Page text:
The North Carolina Department of Health and Human Services (NCDHHS) announced on Tuesday, Feb. 6, the launch of a new Child Behavioral Health dashboard that’s meant to make it easier for the department, state behavioral health providers, policymakers and others to “identify and address gaps and disparities in behavioral health services for children.”

NCDHHS Secretary Kody Kinsley said the best solutions to problems are data driven, and that a key tool is having an easy way to share that date.

“Improving youth mental health in North Carolina must be a priority for all of us and we’re measuring what matters,” Kinsley said. “Comprehensive data allows us to track progress and hold ourselves and each other accountable as we work to transform behavioral health in North Carolina.”

According to NCDHHS officials, improving child and adolescent behavioral health is a top priority for their department.

North Carolina has been ranked 42nd among states with the highest prevalence – and the lowest access – to mental health services for youth.

Also, across the state, suicide is now the second leading cause of death for youths aged 10 to18. Not to mention that over 50 children in North Carolina sleep in emergency departments every week due to a lack of availability or access to behavioral health services appropriate for their needs.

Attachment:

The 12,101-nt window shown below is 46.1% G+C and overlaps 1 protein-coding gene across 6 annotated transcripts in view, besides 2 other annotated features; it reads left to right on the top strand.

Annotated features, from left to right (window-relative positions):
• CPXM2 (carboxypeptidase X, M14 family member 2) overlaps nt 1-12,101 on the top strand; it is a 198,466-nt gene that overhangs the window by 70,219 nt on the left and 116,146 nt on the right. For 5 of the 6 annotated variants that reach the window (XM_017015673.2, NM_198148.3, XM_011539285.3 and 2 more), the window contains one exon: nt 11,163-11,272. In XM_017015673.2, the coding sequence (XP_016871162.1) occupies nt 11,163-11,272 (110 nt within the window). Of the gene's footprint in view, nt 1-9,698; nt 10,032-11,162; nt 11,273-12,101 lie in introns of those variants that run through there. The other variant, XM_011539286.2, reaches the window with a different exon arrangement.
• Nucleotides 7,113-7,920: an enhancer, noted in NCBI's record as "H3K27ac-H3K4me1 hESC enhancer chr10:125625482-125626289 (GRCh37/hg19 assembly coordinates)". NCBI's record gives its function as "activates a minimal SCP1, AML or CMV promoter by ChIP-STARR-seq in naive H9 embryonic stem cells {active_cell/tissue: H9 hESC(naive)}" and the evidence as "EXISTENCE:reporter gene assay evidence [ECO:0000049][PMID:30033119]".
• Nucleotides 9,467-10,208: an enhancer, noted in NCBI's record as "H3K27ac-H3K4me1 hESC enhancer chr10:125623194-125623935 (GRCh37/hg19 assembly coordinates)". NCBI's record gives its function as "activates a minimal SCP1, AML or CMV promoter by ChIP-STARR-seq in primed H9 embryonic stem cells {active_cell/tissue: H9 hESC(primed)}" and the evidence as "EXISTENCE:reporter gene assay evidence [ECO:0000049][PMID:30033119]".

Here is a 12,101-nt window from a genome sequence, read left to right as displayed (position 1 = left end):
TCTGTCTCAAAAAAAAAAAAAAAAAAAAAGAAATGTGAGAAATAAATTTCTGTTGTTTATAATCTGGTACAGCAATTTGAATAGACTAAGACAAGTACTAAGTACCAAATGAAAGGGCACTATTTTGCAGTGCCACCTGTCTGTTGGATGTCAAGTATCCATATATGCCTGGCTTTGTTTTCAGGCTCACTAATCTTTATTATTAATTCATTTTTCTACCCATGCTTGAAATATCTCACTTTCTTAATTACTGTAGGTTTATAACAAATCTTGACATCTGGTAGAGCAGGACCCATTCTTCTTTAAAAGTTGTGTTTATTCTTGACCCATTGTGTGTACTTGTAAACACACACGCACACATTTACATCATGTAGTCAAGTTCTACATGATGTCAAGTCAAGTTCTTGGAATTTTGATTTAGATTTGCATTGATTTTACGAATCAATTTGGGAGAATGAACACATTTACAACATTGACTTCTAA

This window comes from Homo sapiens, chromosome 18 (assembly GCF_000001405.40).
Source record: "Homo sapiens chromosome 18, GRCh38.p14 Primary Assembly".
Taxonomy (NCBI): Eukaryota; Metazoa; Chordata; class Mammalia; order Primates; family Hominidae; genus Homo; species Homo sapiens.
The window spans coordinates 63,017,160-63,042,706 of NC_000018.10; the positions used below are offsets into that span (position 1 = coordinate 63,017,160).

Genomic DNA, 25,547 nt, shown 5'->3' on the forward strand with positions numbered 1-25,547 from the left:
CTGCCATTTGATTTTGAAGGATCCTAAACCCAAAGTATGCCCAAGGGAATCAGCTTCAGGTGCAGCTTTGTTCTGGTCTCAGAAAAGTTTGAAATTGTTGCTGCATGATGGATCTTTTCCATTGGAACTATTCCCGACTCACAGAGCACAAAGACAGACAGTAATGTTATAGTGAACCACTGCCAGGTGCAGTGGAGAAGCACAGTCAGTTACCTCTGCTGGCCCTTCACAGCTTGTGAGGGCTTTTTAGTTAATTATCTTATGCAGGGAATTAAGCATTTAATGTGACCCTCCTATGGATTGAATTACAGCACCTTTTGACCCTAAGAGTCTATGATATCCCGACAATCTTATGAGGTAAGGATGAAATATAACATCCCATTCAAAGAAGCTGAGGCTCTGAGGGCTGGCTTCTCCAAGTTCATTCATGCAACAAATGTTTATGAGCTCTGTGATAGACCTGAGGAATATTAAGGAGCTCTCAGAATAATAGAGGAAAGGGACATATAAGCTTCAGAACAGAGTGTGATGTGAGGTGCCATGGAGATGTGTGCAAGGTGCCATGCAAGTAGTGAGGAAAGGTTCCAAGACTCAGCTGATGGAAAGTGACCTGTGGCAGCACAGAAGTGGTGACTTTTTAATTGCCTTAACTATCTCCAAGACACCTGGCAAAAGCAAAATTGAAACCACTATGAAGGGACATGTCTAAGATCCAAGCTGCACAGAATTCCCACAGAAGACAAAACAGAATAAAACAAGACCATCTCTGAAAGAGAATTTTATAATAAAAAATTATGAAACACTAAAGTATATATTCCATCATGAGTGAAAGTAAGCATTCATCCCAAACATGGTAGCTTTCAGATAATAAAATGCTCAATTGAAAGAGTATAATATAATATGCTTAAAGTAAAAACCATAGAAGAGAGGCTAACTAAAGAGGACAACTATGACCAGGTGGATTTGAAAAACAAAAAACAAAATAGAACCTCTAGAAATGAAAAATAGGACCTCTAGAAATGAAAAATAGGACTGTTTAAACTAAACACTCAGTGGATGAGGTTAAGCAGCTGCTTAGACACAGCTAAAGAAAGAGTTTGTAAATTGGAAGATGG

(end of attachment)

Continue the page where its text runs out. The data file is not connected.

The new Child Behavioral Health Dashboard publicly offers data and analysis of child-serving sectors in order to provide a more complete picture of the state of behavioral health in North Carolina. By bringing together data from various systems, the dashboard is meant to enhance “visibility into child behavioral health needs” as well as allow  for “shared stakeholder accountability to identify and address opportunities for improvement.”

“We are committed to improving the lives of children and families in North Carolina in a data-informed and transparent manner,” said Yvonne Copeland, the director of the NCDHHS Division of Child and Family Well-Being. “Information is power. The more we and our partners know about the child behavioral health system, the better equipped we are to advocate for and provide the right solutions to meet the unique needs of children, families and communities across our state.”

The dashboard tracks key behavioral health indicators, including the percent of children who’ve been diagnosed with depression, attention-deficit/hyperactivity disorder and substance abuse problems.

The metrics provide insight on the use of emergency departments, mobile crisis services and psychiatric residential treatment facilities for child behavioral health care. The dashboard also includes data on the number of children who reported feelings of “sadness and hopelessness, as well as babies born with low or very low birth weight” — a risk factor for ADHD, depression and other behavioral health conditions later in life.

One  important feature of the new dashboard is that users can drill down into the data by geography, race, ethnicity, age and gender in order to provide additional visibility into child behavioral health in underserved populations.